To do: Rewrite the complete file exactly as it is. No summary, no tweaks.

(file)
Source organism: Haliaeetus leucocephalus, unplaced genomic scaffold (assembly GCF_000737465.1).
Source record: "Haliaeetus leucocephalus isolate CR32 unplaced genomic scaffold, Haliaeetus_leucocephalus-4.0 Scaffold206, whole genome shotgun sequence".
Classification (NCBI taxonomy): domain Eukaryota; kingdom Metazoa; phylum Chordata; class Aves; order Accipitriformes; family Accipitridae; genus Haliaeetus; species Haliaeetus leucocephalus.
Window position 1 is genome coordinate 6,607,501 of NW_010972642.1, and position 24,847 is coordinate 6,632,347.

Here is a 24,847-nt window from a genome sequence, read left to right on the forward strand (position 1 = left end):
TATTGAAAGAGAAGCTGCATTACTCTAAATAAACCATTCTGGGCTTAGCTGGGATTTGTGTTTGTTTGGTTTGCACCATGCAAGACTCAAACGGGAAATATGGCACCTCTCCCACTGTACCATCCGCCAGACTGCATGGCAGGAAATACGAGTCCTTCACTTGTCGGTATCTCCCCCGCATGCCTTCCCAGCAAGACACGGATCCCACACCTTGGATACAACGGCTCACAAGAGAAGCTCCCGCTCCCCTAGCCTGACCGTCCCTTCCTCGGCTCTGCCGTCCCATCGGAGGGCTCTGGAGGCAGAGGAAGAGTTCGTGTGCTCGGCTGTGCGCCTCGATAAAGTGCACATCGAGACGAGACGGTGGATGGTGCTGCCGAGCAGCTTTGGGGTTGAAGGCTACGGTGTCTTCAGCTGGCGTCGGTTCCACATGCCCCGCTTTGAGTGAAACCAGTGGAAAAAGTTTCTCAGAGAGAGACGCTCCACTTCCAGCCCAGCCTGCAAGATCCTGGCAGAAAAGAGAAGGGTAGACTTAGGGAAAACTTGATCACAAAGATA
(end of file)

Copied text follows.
Source organism: Haliaeetus leucocephalus, unplaced genomic scaffold (assembly GCF_000737465.1).
Source record: "Haliaeetus leucocephalus isolate CR32 unplaced genomic scaffold, Haliaeetus_leucocephalus-4.0 Scaffold206, whole genome shotgun sequence".
Classification (NCBI taxonomy): domain Eukaryota; kingdom Metazoa; phylum Chordata; class Aves; order Accipitriformes; family Accipitridae; genus Haliaeetus; species Haliaeetus leucocephalus.
Window position 1 is genome coordinate 6,607,501 of NW_010972642.1, and position 24,847 is coordinate 6,632,347.

Here is a 24,847-nt window from a genome sequence, read left to right on the forward strand (position 1 = left end):
TATTGAAAGAGAAGCTGCATTACTCTAAATAAACCATTCTGGGCTTAGCTGGGATTTGTGTTTGTTTGGTTTGCACCATGCAAGACTCAAACGGGAAATATGGCACCTCTCCCACTGTACCATCCGCCAGACTGCATGGCAGGAAATACGAGTCCTTCACTTGTCGGTATCTCCCCCGCATGCCTTCCCAGCAAGACACGGATCCCACACCTTGGATACAACGGCTCACAAGAGAAGCTCCCGCTCCCCTAGCCTGACCGTCCCTTCCTCGGCTCTGCCGTCCCATCGGAGGGCTCTGGAGGCAGAGGAAGAGTTCGTGTGCTCGGCTGTGCGCCTCGATAAAGTGCACATCGAGACGAGACGGTGGATGGTGCTGCCGAGCAGCTTTGGGGTTGAAGGCTACGGTGTCTTCAGCTGGCGTCGGTTCCACATGCCCCGCTTTGAGTGAAACCAGTGGAAAAAGTTTCTCAGAGAGAGACGCTCCACTTCCAGCCCAGCCTGCAAGATCCTGGCAGAAAAGAGAAGGGTAGACTTAGGGAAAACTTGATCACAAAGATA